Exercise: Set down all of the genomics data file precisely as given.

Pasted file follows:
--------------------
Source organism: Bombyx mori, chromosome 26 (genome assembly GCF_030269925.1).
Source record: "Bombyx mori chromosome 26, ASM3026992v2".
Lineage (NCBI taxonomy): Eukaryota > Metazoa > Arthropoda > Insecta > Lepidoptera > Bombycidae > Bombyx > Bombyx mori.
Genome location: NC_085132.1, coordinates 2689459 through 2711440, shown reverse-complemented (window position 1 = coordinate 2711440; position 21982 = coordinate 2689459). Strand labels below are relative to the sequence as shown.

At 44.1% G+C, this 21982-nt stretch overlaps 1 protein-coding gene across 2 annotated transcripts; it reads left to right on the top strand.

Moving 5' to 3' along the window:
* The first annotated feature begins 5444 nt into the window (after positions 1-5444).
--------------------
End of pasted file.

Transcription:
Source organism: Bombyx mori, chromosome 26 (genome assembly GCF_030269925.1).
Source record: "Bombyx mori chromosome 26, ASM3026992v2".
Lineage (NCBI taxonomy): Eukaryota > Metazoa > Arthropoda > Insecta > Lepidoptera > Bombycidae > Bombyx > Bombyx mori.
Genome location: NC_085132.1, coordinates 2689459 through 2711440, shown reverse-complemented (window position 1 = coordinate 2711440; position 21982 = coordinate 2689459). Strand labels below are relative to the sequence as shown.

At 44.1% G+C, this 21982-nt stretch overlaps 1 protein-coding gene across 2 annotated transcripts; it reads left to right on the top strand.

Moving 5' to 3' along the window:
* The first annotated feature begins 5444 nt into the window (after positions 1-5444).